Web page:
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United Methodist church, interfaith team respond to hurricane survivors in Clewiston

United Methodist church, interfaith team respond to hurricane survivors in Clewiston

e-Review Florida United Methodist News Service

United Methodist church, interfaith team respond to hurricane survivors in Clewiston

May 12, 2006    News media contact: Tita Parham* 
800-282-8011    Orlando {0485}

An e-Review Feature
By Nancy E. Johnson**

As Florida braces for the next round of hurricanes, many of last year’s victims are still suffering. When an interfaith work team did a door-to-door assessment of damages in Clewiston, they found Maria. 

CLEWISTON —  " ... you would think we had given her the world," said the Rev. John Hicks of Maria, whose home got some much-needed repairs from Hicks and a community interfaith work team. "The team shared they felt more blessed than Maria." Hicks, who is pastor of First United Methodist Church of Clewiston, said there's still more to do for Maria and many other residents. Photo courtesy of the Rev. John Hicks, Photo #06-347. Web photo only.

Hurricane Wilma left Maria and her son in a desperate situation, but the Rev. John Hicks, pastor of First United Methodist Church of Clewiston, recognized her needs immediately.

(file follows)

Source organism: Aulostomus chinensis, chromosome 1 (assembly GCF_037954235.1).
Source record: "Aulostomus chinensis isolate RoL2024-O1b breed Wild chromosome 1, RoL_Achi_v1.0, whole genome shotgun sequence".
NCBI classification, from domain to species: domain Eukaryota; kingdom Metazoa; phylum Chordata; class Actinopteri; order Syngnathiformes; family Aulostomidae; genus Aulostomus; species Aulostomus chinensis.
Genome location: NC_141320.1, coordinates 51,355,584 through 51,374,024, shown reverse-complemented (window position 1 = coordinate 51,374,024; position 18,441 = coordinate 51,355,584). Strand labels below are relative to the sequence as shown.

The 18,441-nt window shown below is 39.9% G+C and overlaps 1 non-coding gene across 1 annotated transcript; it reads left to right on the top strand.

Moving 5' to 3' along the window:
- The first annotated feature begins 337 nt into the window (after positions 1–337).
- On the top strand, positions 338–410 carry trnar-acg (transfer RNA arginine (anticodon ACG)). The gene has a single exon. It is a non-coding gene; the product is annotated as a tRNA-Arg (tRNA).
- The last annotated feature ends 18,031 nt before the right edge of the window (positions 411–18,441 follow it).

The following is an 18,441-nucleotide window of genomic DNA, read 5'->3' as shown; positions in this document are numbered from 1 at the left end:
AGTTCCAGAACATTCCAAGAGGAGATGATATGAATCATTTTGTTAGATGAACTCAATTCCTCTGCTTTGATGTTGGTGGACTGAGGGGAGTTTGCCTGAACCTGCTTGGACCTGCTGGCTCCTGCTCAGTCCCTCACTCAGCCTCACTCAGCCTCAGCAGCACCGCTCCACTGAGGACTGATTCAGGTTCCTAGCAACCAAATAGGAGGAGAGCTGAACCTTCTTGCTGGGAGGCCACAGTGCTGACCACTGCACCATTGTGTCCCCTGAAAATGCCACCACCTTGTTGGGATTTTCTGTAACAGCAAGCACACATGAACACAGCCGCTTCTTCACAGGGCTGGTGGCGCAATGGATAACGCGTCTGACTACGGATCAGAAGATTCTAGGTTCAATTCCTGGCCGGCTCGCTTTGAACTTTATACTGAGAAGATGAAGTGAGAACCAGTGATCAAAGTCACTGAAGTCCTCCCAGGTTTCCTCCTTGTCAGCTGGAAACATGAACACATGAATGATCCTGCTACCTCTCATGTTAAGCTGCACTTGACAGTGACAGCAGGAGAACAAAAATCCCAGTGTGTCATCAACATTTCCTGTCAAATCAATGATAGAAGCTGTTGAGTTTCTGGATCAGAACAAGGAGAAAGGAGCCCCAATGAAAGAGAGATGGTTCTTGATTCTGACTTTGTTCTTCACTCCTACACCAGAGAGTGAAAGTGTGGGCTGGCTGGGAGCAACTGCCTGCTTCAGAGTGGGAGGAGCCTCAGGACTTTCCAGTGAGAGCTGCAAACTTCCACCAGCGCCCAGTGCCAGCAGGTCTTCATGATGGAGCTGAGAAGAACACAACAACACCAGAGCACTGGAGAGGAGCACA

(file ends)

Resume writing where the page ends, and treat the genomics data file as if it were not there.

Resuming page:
“Her son was in a wheelchair. Looking at the six-inch drop from the door and the foot-high steps, I asked if she was able to get Jose´ out of the house to go to the doctor,” Hicks said.  “She said they often dropped him when they had to leave.”

What Maria wanted most from her visitors was their prayers for Jose´, who recently had a tumor removed from his back. Communication was difficult because Maria speaks only Spanish and can’t read or write. When helping her pull a permit for repairs to her house, Hicks also discovered she could not sign her married name.

But Hicks and the team prayed with her. “No matter. We communicated with a deeper language level that involved care and prayer,” he said. “We all knew what ‘Amen’ was. We had translators there. It was communication through the spirit.”

The work team’s generosity didn’t end there. They knew they had to help this family that had become prisoners in their own home.

“The hurricane had blown away the covering on the porch, so I asked if we might build a wheelchair ramp so Jose´ could get in and out of the house if he wanted to,” Hicks said. “Maria was thrilled.”

Members of Christian Reformed World Relief Committee (CRWRC) worked with Community Rebuilding Ecumenical Workforce (CREW) in March to assess the hurricane damage. Hicks is a member of CREW, a community group of civic, social, service and faith-based agencies and organizations, as well as concerned individuals and businesses, who are working to address the physical, emotional and spiritual needs of the community in the restoration and rebuilding of people’s homes. CRWRC’s headquarters are located at the Clewiston church, and the group has an office at First United Methodist Church of Moore Haven.